And so, to the delight of readers, the stage is set for each of these otherwise formidable men to separately face a foe uniquely suited to be a challenge to each of them.

Strange, of course, has built his mystical studies on enlightenment and self-discipline, having a broad perspective on the many other-dimensional entities which are unseen by mankind--while Dracula must now temper his arrogance and air of superiority in the presence of one whom even he might be forced to acknowledge as his master. The circumstances of their respective meetings are very different. Strange's state of mind and will are fragile, and he's in no shape to face a foe of this magnitude; while Dracula has no idea why he would be angrily summoned by this deity for whom he, for all intents and purposes, essentially does his bidding. But since, to Satan, Dracula's existence is an indirect threat to his own, his meeting with the devil is destined to be brief, and fatal.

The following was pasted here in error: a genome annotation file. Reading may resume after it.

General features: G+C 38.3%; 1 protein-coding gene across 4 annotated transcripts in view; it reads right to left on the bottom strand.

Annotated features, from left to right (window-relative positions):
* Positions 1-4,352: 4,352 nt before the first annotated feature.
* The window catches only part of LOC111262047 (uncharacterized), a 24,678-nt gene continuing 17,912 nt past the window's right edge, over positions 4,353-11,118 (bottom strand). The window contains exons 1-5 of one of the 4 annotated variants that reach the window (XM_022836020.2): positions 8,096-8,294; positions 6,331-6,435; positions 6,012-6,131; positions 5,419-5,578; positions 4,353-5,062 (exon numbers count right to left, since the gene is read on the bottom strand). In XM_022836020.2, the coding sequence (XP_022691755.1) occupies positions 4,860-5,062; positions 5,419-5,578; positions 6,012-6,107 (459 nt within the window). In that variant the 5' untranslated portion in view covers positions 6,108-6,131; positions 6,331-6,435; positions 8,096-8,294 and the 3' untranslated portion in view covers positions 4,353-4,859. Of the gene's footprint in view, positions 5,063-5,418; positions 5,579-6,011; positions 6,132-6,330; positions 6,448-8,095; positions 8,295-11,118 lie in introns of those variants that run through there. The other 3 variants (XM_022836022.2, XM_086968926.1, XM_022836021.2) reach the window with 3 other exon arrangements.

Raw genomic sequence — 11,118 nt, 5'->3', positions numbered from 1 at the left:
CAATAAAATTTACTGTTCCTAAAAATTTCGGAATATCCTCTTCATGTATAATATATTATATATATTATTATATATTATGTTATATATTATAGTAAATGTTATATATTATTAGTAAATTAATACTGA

Gosh, I don't think Dracula has quite grasped the fact yet that he hasn't been brought to Hell for a conversation:

Yet Dracula hasn't been slain--merely removed from Earth, in order to negate the necessity for his son remaining. But in that "removal," Dracula finds that Satan hasn't lost his sadistic touch.

As for Strange, Satan's goal is to drive home the point that Strange has failed in his vocation, and so he toys with his victim both mentally and physically.

To his credit, Strange resists--but the whole point of Hell is that you can't make any headway no matter how hard you try. And Strange finds himself daunted by one setback after another.

Finally, he reaches a point where it seems there's no hope for himself, in escaping either Hell or his own self-doubt. But in one's own personal hell, a person tends to see only the hopelessness of a situation, rather than anything postive to grasp onto. Fortunately, on Earth, Strange's friends are in his corner. And though Satan sees the change in his victim and takes a more direct hand in his attack, he finds that the battle has already been won.